Experimenters may be able to create a new molecular state in ultracold gasses, according to a theory in the 31 January print issue of PRL. At low temperature, and in the presence of an electric field, two polar molecules could form a weak link to make one “super molecule” while still far apart. Creating this state could give researchers a new tool to study intermolecular interactions.
The two polar molecules act like compass needles, which are small bar magnets. When the needles are far apart, both point north, but as they approach, the magnetic dipolar forces between them take over and cause the needles to attract and align head-to-tail. Similarly, two molecules with electric dipoles attract. “Creating this ‘field-linked’ state,” says John Bohn of the University of Colorado at Boulder, “essentially means grabbing the molecules to stop them from slamming into each other.”
Bohn and his Boulder colleague Alexander Avdeenkov theorize that the “grabbing” can result from a balance between an attractive and a repulsive force. As two head-to-tail-aligned, attracting molecules approach, there is some possibility that one will flip its orientation and create a repulsion. If the molecules begin to move apart, one might flip again, creating an attraction.
In the presence of an electric field, there is a specific distance where these flips can occur–where the attraction and repulsion energies are equal. Two molecules flipping back and forth from head-to-head to head-to-tail configurations at this separation form the stable “super molecule.” Quantum mechanics says that there is always some probability that these flips will occur and represents this bound condition as a single quantum state. Bohn and Avdeenkov have found that the probability is high enough for the molecules to remain linked for some time, separated by tens or hundreds of nanometers–much larger than the one-tenth of a nanometer size of either molecule alone. The properties of the field-linked state, including its binding energy and the distance between the molecules, depend entirely on the strength of the electric field.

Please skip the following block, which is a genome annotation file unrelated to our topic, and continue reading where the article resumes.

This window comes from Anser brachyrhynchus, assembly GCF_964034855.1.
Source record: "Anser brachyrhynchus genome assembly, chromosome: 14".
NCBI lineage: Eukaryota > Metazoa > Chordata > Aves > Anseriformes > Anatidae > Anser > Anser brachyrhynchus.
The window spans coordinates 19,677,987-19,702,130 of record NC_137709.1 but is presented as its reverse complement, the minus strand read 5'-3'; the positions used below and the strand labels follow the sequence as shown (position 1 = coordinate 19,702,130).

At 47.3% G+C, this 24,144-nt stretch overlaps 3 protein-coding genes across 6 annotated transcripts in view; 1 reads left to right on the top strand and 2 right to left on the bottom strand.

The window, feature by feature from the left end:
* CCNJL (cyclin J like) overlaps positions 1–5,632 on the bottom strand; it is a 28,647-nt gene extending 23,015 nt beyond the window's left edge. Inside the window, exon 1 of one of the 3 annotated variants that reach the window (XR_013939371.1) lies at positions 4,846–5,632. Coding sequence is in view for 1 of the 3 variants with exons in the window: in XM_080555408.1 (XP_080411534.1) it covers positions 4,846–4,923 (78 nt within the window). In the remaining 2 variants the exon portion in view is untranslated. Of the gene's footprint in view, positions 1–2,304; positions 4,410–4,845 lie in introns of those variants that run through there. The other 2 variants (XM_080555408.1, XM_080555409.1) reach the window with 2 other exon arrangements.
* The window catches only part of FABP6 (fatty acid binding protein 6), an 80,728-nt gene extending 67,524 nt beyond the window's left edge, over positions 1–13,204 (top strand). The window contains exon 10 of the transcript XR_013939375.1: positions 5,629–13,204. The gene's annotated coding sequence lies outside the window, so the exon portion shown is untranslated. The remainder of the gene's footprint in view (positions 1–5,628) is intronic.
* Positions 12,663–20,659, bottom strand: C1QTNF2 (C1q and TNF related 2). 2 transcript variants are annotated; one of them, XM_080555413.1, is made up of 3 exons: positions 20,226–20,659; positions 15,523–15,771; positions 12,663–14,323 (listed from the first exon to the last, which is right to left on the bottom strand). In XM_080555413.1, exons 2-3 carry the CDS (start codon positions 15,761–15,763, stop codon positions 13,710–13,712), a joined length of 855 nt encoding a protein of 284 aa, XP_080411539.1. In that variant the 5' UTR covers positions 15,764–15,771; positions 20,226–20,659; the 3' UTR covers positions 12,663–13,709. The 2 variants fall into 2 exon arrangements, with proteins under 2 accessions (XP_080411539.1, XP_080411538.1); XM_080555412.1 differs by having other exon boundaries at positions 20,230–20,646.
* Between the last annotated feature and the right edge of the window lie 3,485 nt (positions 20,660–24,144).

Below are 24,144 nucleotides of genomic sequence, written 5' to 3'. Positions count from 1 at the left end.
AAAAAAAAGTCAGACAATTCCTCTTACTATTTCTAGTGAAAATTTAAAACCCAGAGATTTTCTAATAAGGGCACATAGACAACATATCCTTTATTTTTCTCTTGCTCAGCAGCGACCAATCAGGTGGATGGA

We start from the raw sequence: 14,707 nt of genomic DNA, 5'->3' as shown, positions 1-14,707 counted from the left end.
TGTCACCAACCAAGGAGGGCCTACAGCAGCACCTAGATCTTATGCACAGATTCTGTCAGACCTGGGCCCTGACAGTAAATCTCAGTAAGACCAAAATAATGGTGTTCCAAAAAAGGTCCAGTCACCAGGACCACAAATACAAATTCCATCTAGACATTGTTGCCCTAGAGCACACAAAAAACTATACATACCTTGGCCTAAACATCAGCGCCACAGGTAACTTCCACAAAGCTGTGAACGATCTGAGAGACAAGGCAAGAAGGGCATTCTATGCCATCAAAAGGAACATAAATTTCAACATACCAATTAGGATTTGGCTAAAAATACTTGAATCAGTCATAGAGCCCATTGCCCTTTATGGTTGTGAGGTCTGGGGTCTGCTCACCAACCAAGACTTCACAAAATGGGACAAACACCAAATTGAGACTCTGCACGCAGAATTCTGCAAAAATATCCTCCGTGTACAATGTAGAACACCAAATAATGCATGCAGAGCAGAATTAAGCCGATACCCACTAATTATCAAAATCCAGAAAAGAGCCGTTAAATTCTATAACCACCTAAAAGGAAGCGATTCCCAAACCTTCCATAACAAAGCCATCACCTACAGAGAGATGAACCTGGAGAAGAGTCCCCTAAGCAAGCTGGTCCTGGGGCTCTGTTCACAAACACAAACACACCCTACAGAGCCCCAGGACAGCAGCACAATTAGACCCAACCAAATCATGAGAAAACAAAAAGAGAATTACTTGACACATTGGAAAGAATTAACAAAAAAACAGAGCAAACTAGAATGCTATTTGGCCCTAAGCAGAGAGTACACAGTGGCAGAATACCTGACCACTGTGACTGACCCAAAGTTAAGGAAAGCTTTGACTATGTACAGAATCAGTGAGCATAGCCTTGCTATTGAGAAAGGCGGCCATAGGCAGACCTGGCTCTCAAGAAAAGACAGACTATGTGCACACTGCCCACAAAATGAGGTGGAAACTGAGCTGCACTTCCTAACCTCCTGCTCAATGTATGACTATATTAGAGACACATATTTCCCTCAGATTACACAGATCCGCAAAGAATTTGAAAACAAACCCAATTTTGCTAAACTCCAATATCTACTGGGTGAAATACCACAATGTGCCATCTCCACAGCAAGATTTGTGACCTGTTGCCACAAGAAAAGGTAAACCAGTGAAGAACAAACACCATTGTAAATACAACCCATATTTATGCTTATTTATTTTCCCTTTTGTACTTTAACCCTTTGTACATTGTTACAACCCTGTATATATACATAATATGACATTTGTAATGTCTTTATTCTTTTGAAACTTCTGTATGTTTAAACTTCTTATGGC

Bohn and Avdeenkov applied their theory to OH molecules, but they expect it to work for other polar molecules as well. The key to putting the theory into practice will be cooling polar molecules below one kelvin–ideally into the microkelvin range. To date, the coldest ground-state molecules have been at about a hundredth of a kelvin, but Bohn says that several researchers are currently working to chill OH even further.
The new state could give researchers a new way to study molecular interactions and collisions in ultracold gasses. For example, researchers could hold the molecules a certain distance apart in the field-linked state, then turn off the field to release them and study the resulting collision.
Paul Julienne, of the National Institute of Standards and Technology in Gaithersburg, Maryland, says detection should be easy at low enough temperatures and thinks the study is significant. “We’re learning to control individual molecules or atoms by some kind of handle they have on them, like this external field control,” he says. “This could be a new tool to do the fundamental science of probing collision properties.”
Lea Winerman is a freelance science writer.